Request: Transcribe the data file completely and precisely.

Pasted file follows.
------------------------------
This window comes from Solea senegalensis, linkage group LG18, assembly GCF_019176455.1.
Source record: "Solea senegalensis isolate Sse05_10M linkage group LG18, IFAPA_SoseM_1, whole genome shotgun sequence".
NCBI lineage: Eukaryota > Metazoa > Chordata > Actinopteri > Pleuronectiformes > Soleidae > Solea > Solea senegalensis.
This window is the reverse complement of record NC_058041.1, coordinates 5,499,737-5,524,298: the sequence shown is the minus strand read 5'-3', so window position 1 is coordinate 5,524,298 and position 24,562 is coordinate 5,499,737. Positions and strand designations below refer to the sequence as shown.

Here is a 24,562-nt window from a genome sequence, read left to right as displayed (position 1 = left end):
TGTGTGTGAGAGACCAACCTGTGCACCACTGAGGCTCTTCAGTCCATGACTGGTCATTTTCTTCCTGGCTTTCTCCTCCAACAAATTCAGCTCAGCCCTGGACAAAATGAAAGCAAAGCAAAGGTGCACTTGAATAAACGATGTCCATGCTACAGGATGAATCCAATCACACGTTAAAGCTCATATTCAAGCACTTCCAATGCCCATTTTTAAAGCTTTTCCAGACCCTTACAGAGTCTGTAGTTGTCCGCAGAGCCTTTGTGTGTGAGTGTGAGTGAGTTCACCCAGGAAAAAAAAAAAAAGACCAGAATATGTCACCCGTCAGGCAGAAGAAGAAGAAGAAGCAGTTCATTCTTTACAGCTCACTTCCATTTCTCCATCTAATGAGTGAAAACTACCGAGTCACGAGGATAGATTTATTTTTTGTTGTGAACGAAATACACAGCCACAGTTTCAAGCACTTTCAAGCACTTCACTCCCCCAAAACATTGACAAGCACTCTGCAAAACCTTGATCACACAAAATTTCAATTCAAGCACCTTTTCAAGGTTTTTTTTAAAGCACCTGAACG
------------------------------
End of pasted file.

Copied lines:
This window comes from Solea senegalensis, linkage group LG18, assembly GCF_019176455.1.
Source record: "Solea senegalensis isolate Sse05_10M linkage group LG18, IFAPA_SoseM_1, whole genome shotgun sequence".
NCBI lineage: Eukaryota > Metazoa > Chordata > Actinopteri > Pleuronectiformes > Soleidae > Solea > Solea senegalensis.
This window is the reverse complement of record NC_058041.1, coordinates 5,499,737-5,524,298: the sequence shown is the minus strand read 5'-3', so window position 1 is coordinate 5,524,298 and position 24,562 is coordinate 5,499,737. Positions and strand designations below refer to the sequence as shown.

Here is a 24,562-nt window from a genome sequence, read left to right as displayed (position 1 = left end):
TGTGTGTGAGAGACCAACCTGTGCACCACTGAGGCTCTTCAGTCCATGACTGGTCATTTTCTTCCTGGCTTTCTCCTCCAACAAATTCAGCTCAGCCCTGGACAAAATGAAAGCAAAGCAAAGGTGCACTTGAATAAACGATGTCCATGCTACAGGATGAATCCAATCACACGTTAAAGCTCATATTCAAGCACTTCCAATGCCCATTTTTAAAGCTTTTCCAGACCCTTACAGAGTCTGTAGTTGTCCGCAGAGCCTTTGTGTGTGAGTGTGAGTGAGTTCACCCAGGAAAAAAAAAAAAAGACCAGAATATGTCACCCGTCAGGCAGAAGAAGAAGAAGAAGCAGTTCATTCTTTACAGCTCACTTCCATTTCTCCATCTAATGAGTGAAAACTACCGAGTCACGAGGATAGATTTATTTTTTGTTGTGAACGAAATACACAGCCACAGTTTCAAGCACTTTCAAGCACTTCACTCCCCCAAAACATTGACAAGCACTCTGCAAAACCTTGATCACACAAAATTTCAATTCAAGCACCTTTTCAAGGTTTTTTTTAAAGCACCTGAACG